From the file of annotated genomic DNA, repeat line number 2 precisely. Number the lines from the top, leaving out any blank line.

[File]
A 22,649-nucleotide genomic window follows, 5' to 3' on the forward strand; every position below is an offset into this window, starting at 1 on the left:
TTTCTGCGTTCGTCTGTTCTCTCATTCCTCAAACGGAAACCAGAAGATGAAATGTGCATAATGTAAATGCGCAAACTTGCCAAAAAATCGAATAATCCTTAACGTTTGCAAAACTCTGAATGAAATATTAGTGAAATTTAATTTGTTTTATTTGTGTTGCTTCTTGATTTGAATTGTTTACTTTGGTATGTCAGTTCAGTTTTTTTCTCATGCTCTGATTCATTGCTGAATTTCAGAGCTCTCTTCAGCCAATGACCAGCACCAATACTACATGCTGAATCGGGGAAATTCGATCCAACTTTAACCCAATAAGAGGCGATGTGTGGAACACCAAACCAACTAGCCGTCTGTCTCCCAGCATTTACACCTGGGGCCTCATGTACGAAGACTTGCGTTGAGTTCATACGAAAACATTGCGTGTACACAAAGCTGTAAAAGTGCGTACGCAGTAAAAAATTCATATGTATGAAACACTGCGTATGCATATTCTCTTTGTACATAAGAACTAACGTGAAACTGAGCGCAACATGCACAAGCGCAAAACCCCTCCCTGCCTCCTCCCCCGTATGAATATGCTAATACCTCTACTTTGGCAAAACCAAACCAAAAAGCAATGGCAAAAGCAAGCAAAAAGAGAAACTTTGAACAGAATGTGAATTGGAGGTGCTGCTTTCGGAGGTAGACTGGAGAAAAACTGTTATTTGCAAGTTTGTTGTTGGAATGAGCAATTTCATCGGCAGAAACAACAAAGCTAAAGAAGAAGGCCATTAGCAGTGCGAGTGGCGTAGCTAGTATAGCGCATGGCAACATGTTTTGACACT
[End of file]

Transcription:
TTTCTGCGTTCGTCTGTTCTCTCATTCCTCAAACGGAAACCAGAAGATGAAATGTGCATAATGTAAATGCGCAAACTTGCCAAAAAATCGAATAATCCTTAACGTTTGCAAAACTCTGAATGAAATATTAGTGAAATTTAATTTGTTTTATTTGTGTTGCTTCTTGATTTGAATTGTTTACTTTGGTATGTCAGTTCAGTTTTTTTCTCATGCTCTGATTCATTGCTGAATTTCAGAGCTCTCTTCAGCCAATGACCAGCACCAATACTACATGCTGAATCGGGGAAATTCGATCCAACTTTAACCCAATAAGAGGCGATGTGTGGAACACCAAACCAACTAGCCGTCTGTCTCCCAGCATTTACACCTGGGGCCTCATGTACGAAGACTTGCGTTGAGTTCATACGAAAACATTGCGTGTACACAAAGCTGTAAAAGTGCGTACGCAGTAAAAAATTCATATGTATGAAACACTGCGTATGCATATTCTCTTTGTACATAAGAACTAACGTGAAACTGAGCGCAACATGCACAAGCGCAAAACCCCTCCCTGCCTCCTCCCCCGTATGAATATGCTAATACCTCTACTTTGGCAAAACCAAACCAAAAAGCAATGGCAAAAGCAAGCAAAAAGAGAAACTTTGAACAGAATGTGAATTGGAGGTGCTGCTTTCGGAGGTAGACTGGAGAAAAACTGTTATTTGCAAGTTTGTTGTTGGAATGAGCAATTTCATCGGCAGAAACAACAAAGCTAAAGAAGAAGGCCATTAGCAGTGCGAGTGGCGTAGCTAGTATAGCGCATGGCAACATGTTTTGACACT